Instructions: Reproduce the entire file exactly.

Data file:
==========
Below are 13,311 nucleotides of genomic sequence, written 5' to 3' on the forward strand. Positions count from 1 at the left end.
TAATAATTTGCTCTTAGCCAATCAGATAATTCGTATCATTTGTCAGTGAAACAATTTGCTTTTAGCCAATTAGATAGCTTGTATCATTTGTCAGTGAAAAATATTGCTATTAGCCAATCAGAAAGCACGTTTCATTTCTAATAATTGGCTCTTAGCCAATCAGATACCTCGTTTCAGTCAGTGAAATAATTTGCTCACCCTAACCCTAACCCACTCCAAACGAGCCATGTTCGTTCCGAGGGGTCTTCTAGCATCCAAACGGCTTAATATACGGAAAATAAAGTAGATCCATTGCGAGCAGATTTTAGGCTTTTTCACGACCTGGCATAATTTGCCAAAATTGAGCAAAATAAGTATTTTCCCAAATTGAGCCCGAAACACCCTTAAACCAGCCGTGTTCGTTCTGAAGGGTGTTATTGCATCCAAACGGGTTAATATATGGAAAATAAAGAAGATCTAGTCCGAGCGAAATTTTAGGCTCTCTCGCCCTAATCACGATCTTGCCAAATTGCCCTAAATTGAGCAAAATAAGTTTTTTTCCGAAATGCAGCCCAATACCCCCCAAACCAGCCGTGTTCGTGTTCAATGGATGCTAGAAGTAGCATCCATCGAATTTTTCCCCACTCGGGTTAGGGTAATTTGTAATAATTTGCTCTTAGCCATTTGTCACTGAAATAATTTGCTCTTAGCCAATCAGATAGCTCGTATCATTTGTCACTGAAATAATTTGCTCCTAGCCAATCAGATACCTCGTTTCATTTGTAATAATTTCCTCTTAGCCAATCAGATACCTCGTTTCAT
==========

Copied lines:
Below are 13,311 nucleotides of genomic sequence, written 5' to 3' on the forward strand. Positions count from 1 at the left end.
TAATAATTTGCTCTTAGCCAATCAGATAATTCGTATCATTTGTCAGTGAAACAATTTGCTTTTAGCCAATTAGATAGCTTGTATCATTTGTCAGTGAAAAATATTGCTATTAGCCAATCAGAAAGCACGTTTCATTTCTAATAATTGGCTCTTAGCCAATCAGATACCTCGTTTCAGTCAGTGAAATAATTTGCTCACCCTAACCCTAACCCACTCCAAACGAGCCATGTTCGTTCCGAGGGGTCTTCTAGCATCCAAACGGCTTAATATACGGAAAATAAAGTAGATCCATTGCGAGCAGATTTTAGGCTTTTTCACGACCTGGCATAATTTGCCAAAATTGAGCAAAATAAGTATTTTCCCAAATTGAGCCCGAAACACCCTTAAACCAGCCGTGTTCGTTCTGAAGGGTGTTATTGCATCCAAACGGGTTAATATATGGAAAATAAAGAAGATCTAGTCCGAGCGAAATTTTAGGCTCTCTCGCCCTAATCACGATCTTGCCAAATTGCCCTAAATTGAGCAAAATAAGTTTTTTTCCGAAATGCAGCCCAATACCCCCCAAACCAGCCGTGTTCGTGTTCAATGGATGCTAGAAGTAGCATCCATCGAATTTTTCCCCACTCGGGTTAGGGTAATTTGTAATAATTTGCTCTTAGCCATTTGTCACTGAAATAATTTGCTCTTAGCCAATCAGATAGCTCGTATCATTTGTCACTGAAATAATTTGCTCCTAGCCAATCAGATACCTCGTTTCATTTGTAATAATTTCCTCTTAGCCAATCAGATACCTCGTTTCAT